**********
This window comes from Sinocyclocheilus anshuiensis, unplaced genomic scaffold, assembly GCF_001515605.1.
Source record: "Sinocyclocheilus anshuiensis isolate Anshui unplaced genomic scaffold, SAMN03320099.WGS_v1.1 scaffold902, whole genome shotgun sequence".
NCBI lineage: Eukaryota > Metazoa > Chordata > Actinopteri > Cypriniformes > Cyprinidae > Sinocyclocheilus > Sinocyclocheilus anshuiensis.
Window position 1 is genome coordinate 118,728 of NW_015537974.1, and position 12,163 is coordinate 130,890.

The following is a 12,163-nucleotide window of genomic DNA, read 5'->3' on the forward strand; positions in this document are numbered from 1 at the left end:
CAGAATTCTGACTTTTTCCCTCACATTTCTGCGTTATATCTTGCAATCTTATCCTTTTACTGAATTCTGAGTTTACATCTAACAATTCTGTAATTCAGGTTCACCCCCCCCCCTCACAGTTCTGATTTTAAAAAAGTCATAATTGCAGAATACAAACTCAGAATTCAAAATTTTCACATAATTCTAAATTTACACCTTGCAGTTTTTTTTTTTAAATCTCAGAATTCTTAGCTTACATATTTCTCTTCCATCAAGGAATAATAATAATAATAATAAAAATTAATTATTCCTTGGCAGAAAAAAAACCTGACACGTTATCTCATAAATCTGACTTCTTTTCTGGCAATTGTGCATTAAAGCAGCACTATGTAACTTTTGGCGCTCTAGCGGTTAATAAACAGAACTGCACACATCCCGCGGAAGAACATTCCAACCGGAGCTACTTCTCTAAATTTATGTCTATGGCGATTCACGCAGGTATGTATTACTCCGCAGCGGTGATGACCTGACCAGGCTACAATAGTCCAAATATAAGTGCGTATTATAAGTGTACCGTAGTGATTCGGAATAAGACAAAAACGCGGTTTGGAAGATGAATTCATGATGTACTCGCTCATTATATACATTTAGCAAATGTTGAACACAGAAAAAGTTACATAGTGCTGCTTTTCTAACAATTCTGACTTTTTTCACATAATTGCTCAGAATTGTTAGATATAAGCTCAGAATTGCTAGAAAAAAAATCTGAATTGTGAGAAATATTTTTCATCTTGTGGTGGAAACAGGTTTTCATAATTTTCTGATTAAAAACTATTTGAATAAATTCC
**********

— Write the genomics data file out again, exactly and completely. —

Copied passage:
This window comes from Sinocyclocheilus anshuiensis, unplaced genomic scaffold, assembly GCF_001515605.1.
Source record: "Sinocyclocheilus anshuiensis isolate Anshui unplaced genomic scaffold, SAMN03320099.WGS_v1.1 scaffold902, whole genome shotgun sequence".
NCBI lineage: Eukaryota > Metazoa > Chordata > Actinopteri > Cypriniformes > Cyprinidae > Sinocyclocheilus > Sinocyclocheilus anshuiensis.
Window position 1 is genome coordinate 118,728 of NW_015537974.1, and position 12,163 is coordinate 130,890.

The following is a 12,163-nucleotide window of genomic DNA, read 5'->3' on the forward strand; positions in this document are numbered from 1 at the left end:
CAGAATTCTGACTTTTTCCCTCACATTTCTGCGTTATATCTTGCAATCTTATCCTTTTACTGAATTCTGAGTTTACATCTAACAATTCTGTAATTCAGGTTCACCCCCCCCCCTCACAGTTCTGATTTTAAAAAAGTCATAATTGCAGAATACAAACTCAGAATTCAAAATTTTCACATAATTCTAAATTTACACCTTGCAGTTTTTTTTTTTAAATCTCAGAATTCTTAGCTTACATATTTCTCTTCCATCAAGGAATAATAATAATAATAATAAAAATTAATTATTCCTTGGCAGAAAAAAAACCTGACACGTTATCTCATAAATCTGACTTCTTTTCTGGCAATTGTGCATTAAAGCAGCACTATGTAACTTTTGGCGCTCTAGCGGTTAATAAACAGAACTGCACACATCCCGCGGAAGAACATTCCAACCGGAGCTACTTCTCTAAATTTATGTCTATGGCGATTCACGCAGGTATGTATTACTCCGCAGCGGTGATGACCTGACCAGGCTACAATAGTCCAAATATAAGTGCGTATTATAAGTGTACCGTAGTGATTCGGAATAAGACAAAAACGCGGTTTGGAAGATGAATTCATGATGTACTCGCTCATTATATACATTTAGCAAATGTTGAACACAGAAAAAGTTACATAGTGCTGCTTTTCTAACAATTCTGACTTTTTTCACATAATTGCTCAGAATTGTTAGATATAAGCTCAGAATTGCTAGAAAAAAAATCTGAATTGTGAGAAATATTTTTCATCTTGTGGTGGAAACAGGTTTTCATAATTTTCTGATTAAAAACTATTTGAATAAATTCC